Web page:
Your government at work.

    It isn't the USPTO it is the FDA causing the problem. Regulations, not Patents.

  5. #5

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    The FDA was never created for the benefit of "the people". It is fully equipped to protect the profits of companies, but it has virtually no ability to protect citizens. (Case and point- it is virtually impossible for the FDA to force a food recall)

    More to the point though, this is what happens when you don't have a single payer system AND when you have a legal ban on Federal government negotiations with drug companies on prices. Unlike more reasonable countries, our government can't actually step in and fight these kinds of increases. Though I imagine that's not going to be the case much longer. The jackass who pulled this bullshit has likely just enabled some changes that Democrats have been arguing for, for years.

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    Thanks for the clarification viril.

    In your opinion, does that make it easier or more difficult to resolve?
    Last edited by Whirlin; 09-22-2015 at 09:35 AM. Reason: derped on who was talking


    >forage for snapdragon stalk
    d100(Open): -251
    You stumble about in a fruitless attempt at foraging.

    1/6/2014: Setheve completes the promotion ritual and says, "Congratulations, Whirlin, for achieving Guild Master status! We trust you'll serve your guild well."
    1/11/2014: Grandmaster Alchemist
    1/14/2014: Capped, and got Loralaii killed by a GM.
    7/11/2016: Founded the Hand of the Arkati
    9/20/2016: T5 on my bow (Thanks to Isola)... Managed as far as T4 myself.

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    Quote Originally Posted by time4fun View Post
    The FDA was never created for the benefit of "the people". It is fully equipped to protect the profits of companies, but it has virtually no ability to protect citizens. (Case and point- it is virtually impossible for the FDA to force a food recall)

    More to the point though, this is what happens when you don't have a single payer system AND when you have a legal ban on Federal government negotiations with drug companies on prices. Unlike more reasonable countries, our government can't actually step in and fight these kinds of increases. Though I imagine that's not going to be the case much longer. The jackass who pulled this bullshit has likely just enabled some changes that Democrats have been arguing for, for years.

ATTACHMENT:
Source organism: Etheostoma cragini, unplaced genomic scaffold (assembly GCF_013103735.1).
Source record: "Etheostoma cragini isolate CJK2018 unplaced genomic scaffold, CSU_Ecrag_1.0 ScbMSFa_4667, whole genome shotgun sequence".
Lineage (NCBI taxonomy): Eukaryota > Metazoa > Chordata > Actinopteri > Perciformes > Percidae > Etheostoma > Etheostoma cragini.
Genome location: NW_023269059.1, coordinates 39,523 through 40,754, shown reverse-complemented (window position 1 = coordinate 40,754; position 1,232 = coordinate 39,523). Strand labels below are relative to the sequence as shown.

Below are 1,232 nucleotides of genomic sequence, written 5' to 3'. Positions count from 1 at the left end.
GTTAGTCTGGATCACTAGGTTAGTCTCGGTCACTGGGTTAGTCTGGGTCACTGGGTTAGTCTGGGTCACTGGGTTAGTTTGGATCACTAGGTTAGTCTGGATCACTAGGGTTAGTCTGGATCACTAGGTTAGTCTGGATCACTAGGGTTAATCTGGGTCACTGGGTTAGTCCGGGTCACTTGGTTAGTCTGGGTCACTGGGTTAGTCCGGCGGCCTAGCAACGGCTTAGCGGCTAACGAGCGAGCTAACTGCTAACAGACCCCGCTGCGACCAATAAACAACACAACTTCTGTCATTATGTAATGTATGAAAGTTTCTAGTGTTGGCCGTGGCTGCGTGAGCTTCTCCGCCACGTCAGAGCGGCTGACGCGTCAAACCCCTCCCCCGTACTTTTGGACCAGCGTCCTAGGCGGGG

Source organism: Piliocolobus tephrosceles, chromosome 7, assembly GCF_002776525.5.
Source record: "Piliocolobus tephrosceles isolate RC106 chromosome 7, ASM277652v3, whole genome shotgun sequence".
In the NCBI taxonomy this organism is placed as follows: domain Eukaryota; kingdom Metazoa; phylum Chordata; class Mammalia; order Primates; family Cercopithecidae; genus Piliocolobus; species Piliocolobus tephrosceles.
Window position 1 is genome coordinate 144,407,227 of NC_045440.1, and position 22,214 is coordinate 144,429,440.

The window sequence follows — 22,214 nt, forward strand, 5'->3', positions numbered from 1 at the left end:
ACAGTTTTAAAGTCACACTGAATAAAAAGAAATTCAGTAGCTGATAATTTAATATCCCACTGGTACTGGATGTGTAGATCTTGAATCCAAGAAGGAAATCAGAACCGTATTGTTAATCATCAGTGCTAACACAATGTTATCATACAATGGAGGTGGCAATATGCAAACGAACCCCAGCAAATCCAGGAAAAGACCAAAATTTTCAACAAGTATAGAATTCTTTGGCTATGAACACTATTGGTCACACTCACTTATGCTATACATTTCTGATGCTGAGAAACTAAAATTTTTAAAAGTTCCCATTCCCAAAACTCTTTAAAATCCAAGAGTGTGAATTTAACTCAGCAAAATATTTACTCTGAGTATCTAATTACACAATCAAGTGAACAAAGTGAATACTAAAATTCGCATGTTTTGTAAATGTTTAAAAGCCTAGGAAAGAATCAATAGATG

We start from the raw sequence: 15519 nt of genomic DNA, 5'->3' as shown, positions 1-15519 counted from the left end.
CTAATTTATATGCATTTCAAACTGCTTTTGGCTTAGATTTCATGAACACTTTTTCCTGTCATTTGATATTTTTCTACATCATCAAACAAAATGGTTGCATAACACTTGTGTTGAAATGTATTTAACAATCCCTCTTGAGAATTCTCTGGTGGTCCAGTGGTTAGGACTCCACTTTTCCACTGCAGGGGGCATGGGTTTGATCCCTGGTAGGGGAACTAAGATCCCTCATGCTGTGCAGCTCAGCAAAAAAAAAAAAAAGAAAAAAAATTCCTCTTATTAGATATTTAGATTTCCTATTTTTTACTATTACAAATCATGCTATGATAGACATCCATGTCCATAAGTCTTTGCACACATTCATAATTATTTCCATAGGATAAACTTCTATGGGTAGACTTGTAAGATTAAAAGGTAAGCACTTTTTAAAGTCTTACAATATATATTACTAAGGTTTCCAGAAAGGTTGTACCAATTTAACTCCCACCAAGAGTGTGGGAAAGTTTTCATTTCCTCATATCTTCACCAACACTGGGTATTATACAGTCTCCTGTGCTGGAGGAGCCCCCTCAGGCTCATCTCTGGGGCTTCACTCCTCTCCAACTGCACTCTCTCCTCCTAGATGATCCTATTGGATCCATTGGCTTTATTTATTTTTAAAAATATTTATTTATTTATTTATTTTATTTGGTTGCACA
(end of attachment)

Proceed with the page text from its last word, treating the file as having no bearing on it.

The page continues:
I always wonder why people who would seem to hate monopolies always seem to argue FOR one when it comes to healthcare. "If only there was absolutely no competition we'd have a good system!" What wonderful logic. Tell me more about how lack of competition and consumer choice helps quality, service, and affordability?

    In your opinion, does that make it easier or more difficult to resolve?
    Easier, as a regulation Obama could change it with an XO.

    The issue though is that goes against his motivation of more regulation. The FDA has stricter regulations than it used to, they're telling people if they take these old drugs that were approved under a more lax regulatory framework (and have been used safely since) and get them reapproved under the new harder more expensive framework they can get some exclusivity to them. So the company incurs the cost (not insignificant) of doing this, to get the profits of the exclusivity. This is all done under the assumption that there is some value to reanalyzing a drug in use for the last 50 years, that our new more complex regulatory process has value to it. To do away with this would in a way be inferring that there isn't much value in the new framework vs the old framework, which is antithetical to people who believe more regulation is the answer to most things - and also to anyone who works in regulatory compliance (the FDA itself). It is more or less them saying "Our job is not that important."

    I'm not sure Obama could wave his wand and reneg on exclusivity already granted, but he could wave it and stop future deals. Of course then no one will bother retesting old drugs to make sure they're still safe under the new rules... as if it were the rules and not the underlying biochemical facts, that make something safe or not.

    He also has a political motivation NOT to do this, the same way he has one not to try to fix immigration.
    Last edited by crb; 09-22-2015 at 10:06 AM.

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    Fuck this guy, I hope he gets ass cancer.

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    I think this is the guy from the other thread in this forum Vanmar from DR.

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    Saw this the other day and wanted to believe it was an Onion headline.